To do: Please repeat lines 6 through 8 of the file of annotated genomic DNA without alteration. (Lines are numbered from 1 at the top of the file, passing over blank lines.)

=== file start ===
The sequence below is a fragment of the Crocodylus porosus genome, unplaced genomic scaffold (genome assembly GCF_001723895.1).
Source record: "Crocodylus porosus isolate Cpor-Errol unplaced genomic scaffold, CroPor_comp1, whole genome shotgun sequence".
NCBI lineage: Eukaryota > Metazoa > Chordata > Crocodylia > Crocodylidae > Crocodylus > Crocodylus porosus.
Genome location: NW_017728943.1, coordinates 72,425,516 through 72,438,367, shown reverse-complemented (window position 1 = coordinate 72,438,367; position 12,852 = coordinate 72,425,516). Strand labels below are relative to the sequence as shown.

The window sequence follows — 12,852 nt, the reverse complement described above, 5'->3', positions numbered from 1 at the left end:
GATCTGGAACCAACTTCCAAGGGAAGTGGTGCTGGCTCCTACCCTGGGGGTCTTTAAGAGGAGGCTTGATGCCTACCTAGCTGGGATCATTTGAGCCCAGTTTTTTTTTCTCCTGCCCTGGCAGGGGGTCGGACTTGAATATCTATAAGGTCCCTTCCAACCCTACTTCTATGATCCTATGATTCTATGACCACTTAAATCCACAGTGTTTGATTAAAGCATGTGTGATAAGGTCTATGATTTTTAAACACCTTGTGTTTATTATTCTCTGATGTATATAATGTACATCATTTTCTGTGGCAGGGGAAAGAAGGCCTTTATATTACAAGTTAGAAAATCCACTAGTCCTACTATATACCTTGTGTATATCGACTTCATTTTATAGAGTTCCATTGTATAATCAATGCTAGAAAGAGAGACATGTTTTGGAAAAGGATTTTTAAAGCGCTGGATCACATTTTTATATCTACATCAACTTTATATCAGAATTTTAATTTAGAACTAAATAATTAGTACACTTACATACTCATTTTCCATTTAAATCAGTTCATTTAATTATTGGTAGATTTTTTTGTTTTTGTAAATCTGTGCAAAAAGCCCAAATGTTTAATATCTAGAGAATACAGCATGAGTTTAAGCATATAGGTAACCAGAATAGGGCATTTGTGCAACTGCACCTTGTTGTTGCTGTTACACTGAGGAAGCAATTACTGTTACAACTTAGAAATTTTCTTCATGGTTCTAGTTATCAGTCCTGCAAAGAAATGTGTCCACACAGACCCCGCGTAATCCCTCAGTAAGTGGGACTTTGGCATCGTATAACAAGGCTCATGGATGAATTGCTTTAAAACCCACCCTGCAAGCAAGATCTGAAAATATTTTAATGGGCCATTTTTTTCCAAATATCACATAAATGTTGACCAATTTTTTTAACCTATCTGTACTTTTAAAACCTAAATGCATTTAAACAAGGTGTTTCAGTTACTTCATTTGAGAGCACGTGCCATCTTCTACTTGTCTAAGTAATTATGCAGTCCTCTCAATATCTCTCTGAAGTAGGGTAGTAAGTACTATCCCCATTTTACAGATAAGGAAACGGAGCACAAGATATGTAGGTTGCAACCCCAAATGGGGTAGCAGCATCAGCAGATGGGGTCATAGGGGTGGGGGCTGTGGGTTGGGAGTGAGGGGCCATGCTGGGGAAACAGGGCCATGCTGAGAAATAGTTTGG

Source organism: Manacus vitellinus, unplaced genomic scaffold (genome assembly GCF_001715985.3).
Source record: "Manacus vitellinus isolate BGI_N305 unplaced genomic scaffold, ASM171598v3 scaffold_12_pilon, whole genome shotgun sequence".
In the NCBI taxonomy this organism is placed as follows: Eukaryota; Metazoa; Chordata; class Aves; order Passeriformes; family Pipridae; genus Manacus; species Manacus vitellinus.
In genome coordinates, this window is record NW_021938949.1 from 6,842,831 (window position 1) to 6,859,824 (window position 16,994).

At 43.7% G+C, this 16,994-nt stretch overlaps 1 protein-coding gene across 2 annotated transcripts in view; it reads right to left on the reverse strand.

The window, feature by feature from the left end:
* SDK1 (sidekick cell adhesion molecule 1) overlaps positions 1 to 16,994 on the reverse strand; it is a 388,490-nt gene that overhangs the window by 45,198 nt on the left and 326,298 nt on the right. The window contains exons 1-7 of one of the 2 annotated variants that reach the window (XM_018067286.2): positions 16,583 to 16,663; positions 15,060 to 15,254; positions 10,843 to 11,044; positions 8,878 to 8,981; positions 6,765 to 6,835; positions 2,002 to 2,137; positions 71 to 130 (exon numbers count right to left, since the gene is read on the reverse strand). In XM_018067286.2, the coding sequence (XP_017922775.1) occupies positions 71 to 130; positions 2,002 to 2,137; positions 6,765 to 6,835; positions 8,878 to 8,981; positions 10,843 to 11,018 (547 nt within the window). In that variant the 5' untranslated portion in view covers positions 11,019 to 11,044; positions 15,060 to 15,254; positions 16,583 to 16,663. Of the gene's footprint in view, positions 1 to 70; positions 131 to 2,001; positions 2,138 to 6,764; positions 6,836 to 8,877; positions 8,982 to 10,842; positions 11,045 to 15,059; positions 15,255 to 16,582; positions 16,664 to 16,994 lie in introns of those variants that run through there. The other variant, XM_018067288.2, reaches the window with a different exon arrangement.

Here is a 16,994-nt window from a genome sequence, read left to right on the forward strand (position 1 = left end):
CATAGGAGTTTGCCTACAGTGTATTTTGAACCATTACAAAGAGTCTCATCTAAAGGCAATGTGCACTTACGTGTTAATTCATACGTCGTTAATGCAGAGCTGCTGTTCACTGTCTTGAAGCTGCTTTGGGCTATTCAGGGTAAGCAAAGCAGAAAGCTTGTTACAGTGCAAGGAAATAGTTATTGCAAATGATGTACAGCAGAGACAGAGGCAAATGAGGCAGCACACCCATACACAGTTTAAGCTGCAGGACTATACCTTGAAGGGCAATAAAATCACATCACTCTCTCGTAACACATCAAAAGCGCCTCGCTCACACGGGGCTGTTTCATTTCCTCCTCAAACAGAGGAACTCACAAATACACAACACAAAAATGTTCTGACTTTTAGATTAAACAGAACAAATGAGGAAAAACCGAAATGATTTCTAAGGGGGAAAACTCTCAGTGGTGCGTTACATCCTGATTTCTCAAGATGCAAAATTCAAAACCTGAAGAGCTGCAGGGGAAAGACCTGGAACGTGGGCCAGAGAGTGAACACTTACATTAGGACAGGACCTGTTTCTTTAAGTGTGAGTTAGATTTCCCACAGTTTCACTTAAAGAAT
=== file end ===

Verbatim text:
GATCTGGAACCAACTTCCAAGGGAAGTGGTGCTGGCTCCTACCCTGGGGGTCTTTAAGAGGAGGCTTGATGCCTACCTAGCTGGGATCATTTGAGCCCAGTTTTTTTTTCTCCTGCCCTGGCAGGGGGTCGGACTTGAATATCTATAAGGTCCCTTCCAACCCTACTTCTATGATCCTATGATTCTATGACCACTTAAATCCACAGTGTTTGATTAAAGCATGTGTGATAAGGTCTATGATTTTTAAACACCTTGTGTTTATTATTCTCTGATGTATATAATGTACATCATTTTCTGTGGCAGGGGAAAGAAGGCCTTTATATTACAAGTTAGAAAATCCACTAGTCCTACTATATACCTTGTGTATATCGACTTCATTTTATAGAGTTCCATTGTATAATCAATGCTAGAAAGAGAGACATGTTTTGGAAAAGGATTTTTAAAGCGCTGGATCACATTTTTATATCTACATCAACTTTATATCAGAATTTTAATTTAGAACTAAATAATTAGTACACTTACATACTCATTTTCCATTTAAATCAGTTCATTTAATTATTGGTAGATTTTTTTGTTTTTGTAAATCTGTGCAAAAAGCCCAAATGTTTAATATCTAGAGAATACAGCATGAGTTTAAGCATATAGGTAACCAGAATAGGGCATTTGTGCAACTGCACCTTGTTGTTGCTGTTACACTGAGGAAGCAATTACTGTTACAACTTAGAAATTTTCTTCATGGTTCTAGTTATCAGTCCTGCAAAGAAATGTGTCCACACAGACCCCGCGTAATCCCTCAGTAAGTGGGACTTTGGCATCGTATAACAAGGCTCATGGATGAATTGCTTTAAAACCCACCCTGCAAGCAAGATCTGAAAATATTTTAATGGGCCATTTTTTTCCAAATATCACATAAATGTTGACCAATTTTTTTAACCTATCTGTACTTTTAAAACCTAAATGCATTTAAACAAGGTGTTTCAGTTACTTCATTTGAGAGCACGTGCCATCTTCTACTTGTCTAAGTAATTATGCAGTCCTCTCAATATCTCTCTGAAGTAGGGTAGTAAGTACTATCCCCATTTTACAGATAAGGAAACGGAGCACAAGATATGTAGGTTGCAACCCCAAATGGGGTAGCAGCATCAGCAGATGGGGTCATAGGGGTGGGGGCTGTGGGTTGGGAGTGAGGGGCCATGCTGGGGAAACAGGGCCATGCTGAGAAATAGTTTGG

Source organism: Manacus vitellinus, unplaced genomic scaffold (genome assembly GCF_001715985.3).
Source record: "Manacus vitellinus isolate BGI_N305 unplaced genomic scaffold, ASM171598v3 scaffold_12_pilon, whole genome shotgun sequence".